Friday, May 06, 2005
A new intrusion of politics into the classroom comes in the form of state legislation entitled "Academic Bill of Rights." It is Orwellian name for a bill whose aim is to overturn the First Amendment on college campuses, restricting freedoms of speech, religion and association that are as basic to democracy as academic freedom is to scholarship.This is of course an abject lie. The bill is about protecting individual rights, not reducing them. The goals of the bill are supportable, even if I prefer a different means of achieving them than government intervention. This persistent use of the word Orwellian -- count the Google news hits! -- is the basest form of scaremongering.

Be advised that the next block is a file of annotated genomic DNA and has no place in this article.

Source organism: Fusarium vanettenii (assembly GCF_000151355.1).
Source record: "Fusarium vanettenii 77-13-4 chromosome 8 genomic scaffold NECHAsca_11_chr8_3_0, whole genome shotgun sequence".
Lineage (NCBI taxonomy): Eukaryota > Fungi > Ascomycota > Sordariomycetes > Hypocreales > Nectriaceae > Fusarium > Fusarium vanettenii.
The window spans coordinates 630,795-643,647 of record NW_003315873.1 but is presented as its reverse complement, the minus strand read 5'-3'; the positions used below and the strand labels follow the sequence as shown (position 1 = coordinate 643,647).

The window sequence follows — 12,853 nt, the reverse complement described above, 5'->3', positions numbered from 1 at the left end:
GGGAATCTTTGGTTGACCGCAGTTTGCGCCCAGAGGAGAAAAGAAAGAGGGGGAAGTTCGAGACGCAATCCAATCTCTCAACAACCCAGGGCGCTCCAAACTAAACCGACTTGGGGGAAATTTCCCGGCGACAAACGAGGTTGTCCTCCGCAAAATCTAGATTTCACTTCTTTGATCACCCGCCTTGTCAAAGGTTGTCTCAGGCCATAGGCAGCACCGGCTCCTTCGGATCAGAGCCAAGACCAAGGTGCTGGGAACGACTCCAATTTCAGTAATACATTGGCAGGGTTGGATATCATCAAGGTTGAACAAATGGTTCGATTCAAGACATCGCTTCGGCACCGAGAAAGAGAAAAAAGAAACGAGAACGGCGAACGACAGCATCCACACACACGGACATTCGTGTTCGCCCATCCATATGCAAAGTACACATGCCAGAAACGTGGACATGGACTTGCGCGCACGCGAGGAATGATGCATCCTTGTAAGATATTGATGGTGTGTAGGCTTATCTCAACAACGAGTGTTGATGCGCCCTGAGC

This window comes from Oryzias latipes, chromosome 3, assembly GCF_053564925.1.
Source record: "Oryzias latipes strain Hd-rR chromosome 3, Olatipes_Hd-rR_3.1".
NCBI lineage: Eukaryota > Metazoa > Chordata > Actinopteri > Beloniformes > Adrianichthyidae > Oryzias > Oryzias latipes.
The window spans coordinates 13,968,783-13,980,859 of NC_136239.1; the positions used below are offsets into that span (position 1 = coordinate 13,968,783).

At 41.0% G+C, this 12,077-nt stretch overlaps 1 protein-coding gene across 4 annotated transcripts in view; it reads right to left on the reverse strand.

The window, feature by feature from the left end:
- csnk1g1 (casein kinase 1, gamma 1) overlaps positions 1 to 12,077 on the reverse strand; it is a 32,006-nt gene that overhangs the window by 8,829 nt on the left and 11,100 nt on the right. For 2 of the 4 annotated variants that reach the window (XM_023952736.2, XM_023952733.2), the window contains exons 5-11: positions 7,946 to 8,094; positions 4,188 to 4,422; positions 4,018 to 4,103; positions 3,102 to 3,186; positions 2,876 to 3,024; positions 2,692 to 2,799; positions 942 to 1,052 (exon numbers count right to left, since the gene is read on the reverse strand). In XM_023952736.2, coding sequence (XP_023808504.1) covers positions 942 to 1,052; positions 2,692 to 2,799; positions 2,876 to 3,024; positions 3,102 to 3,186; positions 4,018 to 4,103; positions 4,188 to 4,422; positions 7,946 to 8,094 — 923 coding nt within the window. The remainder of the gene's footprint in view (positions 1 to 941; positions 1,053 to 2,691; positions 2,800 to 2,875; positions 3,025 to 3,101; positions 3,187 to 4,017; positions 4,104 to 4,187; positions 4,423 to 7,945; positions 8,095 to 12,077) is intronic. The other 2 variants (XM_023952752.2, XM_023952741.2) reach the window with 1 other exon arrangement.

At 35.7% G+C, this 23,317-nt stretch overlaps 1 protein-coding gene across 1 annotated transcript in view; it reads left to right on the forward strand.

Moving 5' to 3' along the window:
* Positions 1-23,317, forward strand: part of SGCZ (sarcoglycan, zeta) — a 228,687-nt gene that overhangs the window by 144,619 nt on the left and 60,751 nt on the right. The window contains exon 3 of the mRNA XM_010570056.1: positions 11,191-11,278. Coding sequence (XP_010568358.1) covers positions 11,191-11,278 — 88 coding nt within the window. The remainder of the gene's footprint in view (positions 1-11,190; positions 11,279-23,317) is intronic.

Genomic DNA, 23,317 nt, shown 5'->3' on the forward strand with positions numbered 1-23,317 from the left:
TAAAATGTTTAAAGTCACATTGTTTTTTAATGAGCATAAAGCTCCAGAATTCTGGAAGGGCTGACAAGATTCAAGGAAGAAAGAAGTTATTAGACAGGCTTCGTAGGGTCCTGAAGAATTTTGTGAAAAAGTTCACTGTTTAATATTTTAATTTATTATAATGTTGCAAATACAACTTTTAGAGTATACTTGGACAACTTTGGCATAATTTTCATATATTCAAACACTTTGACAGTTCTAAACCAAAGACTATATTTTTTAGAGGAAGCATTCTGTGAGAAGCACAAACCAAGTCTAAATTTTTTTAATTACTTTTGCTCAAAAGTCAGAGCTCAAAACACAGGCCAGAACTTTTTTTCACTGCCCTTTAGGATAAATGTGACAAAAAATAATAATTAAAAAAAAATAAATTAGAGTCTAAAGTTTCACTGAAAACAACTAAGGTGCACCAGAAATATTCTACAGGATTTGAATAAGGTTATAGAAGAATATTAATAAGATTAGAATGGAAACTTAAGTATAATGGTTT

Closer to home, our good friend Miss Median sent around to campus a hit piece in the LA Times by Saree Makdisi, who convolutes ABoR into some means of getting a pro-Israeli agenda onto campuses. Given Makdisi's a nephew of Edward Said, no surprise there. On the Claremont Institute blog, Ken Masugi highlights one of Makdisi's most outrageous claims, to wit,
The problem with all this is that the university is meant to be an insular environment. Those within its walls are supposed to be protected from outside political pressures so that learning can take place.Masugi calls this "a case of what�s ours is ours and what�s yours is negotiable." Sic semper Marxists.
Makdisi says it's just "almost Orwellian". So he's just almost hyperbolic.